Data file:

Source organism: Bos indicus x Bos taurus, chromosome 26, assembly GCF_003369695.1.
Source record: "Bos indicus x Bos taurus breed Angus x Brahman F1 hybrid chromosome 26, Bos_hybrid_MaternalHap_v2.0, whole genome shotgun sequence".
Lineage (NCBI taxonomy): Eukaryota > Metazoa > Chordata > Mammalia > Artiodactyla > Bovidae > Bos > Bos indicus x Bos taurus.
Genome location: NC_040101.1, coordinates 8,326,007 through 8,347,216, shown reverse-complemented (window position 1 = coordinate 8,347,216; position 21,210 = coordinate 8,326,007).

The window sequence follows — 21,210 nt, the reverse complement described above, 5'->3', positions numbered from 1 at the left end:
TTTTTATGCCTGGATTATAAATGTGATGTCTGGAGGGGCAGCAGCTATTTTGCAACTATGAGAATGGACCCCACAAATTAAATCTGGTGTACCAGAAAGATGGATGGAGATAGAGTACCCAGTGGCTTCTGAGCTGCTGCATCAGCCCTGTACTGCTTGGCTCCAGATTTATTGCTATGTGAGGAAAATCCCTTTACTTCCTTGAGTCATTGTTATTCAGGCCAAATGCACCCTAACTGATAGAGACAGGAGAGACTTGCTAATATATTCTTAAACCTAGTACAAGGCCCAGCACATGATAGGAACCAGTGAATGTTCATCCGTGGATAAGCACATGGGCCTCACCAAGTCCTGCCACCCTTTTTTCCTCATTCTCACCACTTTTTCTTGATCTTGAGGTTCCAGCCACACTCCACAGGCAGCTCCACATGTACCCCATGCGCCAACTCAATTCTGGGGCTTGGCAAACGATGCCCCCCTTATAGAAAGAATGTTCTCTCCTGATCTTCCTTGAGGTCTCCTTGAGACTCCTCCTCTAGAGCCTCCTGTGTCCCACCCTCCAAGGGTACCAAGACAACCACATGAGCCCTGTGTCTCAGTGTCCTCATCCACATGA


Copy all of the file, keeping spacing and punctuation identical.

Source organism: Bos indicus x Bos taurus, chromosome 26, assembly GCF_003369695.1.
Source record: "Bos indicus x Bos taurus breed Angus x Brahman F1 hybrid chromosome 26, Bos_hybrid_MaternalHap_v2.0, whole genome shotgun sequence".
Lineage (NCBI taxonomy): Eukaryota > Metazoa > Chordata > Mammalia > Artiodactyla > Bovidae > Bos > Bos indicus x Bos taurus.
Genome location: NC_040101.1, coordinates 8,326,007 through 8,347,216, shown reverse-complemented (window position 1 = coordinate 8,347,216; position 21,210 = coordinate 8,326,007).

The window sequence follows — 21,210 nt, the reverse complement described above, 5'->3', positions numbered from 1 at the left end:
TTTTTATGCCTGGATTATAAATGTGATGTCTGGAGGGGCAGCAGCTATTTTGCAACTATGAGAATGGACCCCACAAATTAAATCTGGTGTACCAGAAAGATGGATGGAGATAGAGTACCCAGTGGCTTCTGAGCTGCTGCATCAGCCCTGTACTGCTTGGCTCCAGATTTATTGCTATGTGAGGAAAATCCCTTTACTTCCTTGAGTCATTGTTATTCAGGCCAAATGCACCCTAACTGATAGAGACAGGAGAGACTTGCTAATATATTCTTAAACCTAGTACAAGGCCCAGCACATGATAGGAACCAGTGAATGTTCATCCGTGGATAAGCACATGGGCCTCACCAAGTCCTGCCACCCTTTTTTCCTCATTCTCACCACTTTTTCTTGATCTTGAGGTTCCAGCCACACTCCACAGGCAGCTCCACATGTACCCCATGCGCCAACTCAATTCTGGGGCTTGGCAAACGATGCCCCCCTTATAGAAAGAATGTTCTCTCCTGATCTTCCTTGAGGTCTCCTTGAGACTCCTCCTCTAGAGCCTCCTGTGTCCCACCCTCCAAGGGTACCAAGACAACCACATGAGCCCTGTGTCTCAGTGTCCTCATCCACATGA